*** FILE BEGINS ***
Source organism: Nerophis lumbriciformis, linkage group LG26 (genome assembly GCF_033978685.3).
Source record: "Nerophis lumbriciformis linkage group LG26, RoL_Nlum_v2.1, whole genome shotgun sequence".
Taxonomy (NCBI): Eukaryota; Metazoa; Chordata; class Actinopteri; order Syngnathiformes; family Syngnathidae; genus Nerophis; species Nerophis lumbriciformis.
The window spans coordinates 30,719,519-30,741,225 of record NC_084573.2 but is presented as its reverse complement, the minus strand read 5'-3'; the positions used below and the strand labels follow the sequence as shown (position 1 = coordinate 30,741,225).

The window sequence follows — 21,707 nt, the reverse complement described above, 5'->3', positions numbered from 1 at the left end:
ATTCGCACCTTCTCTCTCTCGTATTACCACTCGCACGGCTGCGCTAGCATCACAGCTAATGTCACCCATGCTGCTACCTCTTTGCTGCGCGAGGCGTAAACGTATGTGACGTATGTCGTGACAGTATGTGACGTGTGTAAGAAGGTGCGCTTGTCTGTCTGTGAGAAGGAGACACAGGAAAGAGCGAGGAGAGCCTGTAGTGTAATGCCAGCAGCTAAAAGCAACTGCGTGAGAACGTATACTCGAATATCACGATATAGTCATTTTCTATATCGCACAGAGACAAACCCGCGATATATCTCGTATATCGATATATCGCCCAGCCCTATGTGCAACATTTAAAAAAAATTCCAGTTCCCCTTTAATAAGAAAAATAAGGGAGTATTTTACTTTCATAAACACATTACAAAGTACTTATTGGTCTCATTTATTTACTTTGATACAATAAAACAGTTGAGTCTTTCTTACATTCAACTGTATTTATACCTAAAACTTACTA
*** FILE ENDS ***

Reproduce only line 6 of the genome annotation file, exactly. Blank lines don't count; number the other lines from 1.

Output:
ATTCGCACCTTCTCTCTCTCGTATTACCACTCGCACGGCTGCGCTAGCATCACAGCTAATGTCACCCATGCTGCTACCTCTTTGCTGCGCGAGGCGTAAACGTATGTGACGTATGTCGTGACAGTATGTGACGTGTGTAAGAAGGTGCGCTTGTCTGTCTGTGAGAAGGAGACACAGGAAAGAGCGAGGAGAGCCTGTAGTGTAATGCCAGCAGCTAAAAGCAACTGCGTGAGAACGTATACTCGAATATCACGATATAGTCATTTTCTATATCGCACAGAGACAAACCCGCGATATATCTCGTATATCGATATATCGCCCAGCCCTATGTGCAACATTTAAAAAAAATTCCAGTTCCCCTTTAATAAGAAAAATAAGGGAGTATTTTACTTTCATAAACACATTACAAAGTACTTATTGGTCTCATTTATTTACTTTGATACAATAAAACAGTTGAGTCTTTCTTACATTCAACTGTATTTATACCTAAAACTTACTA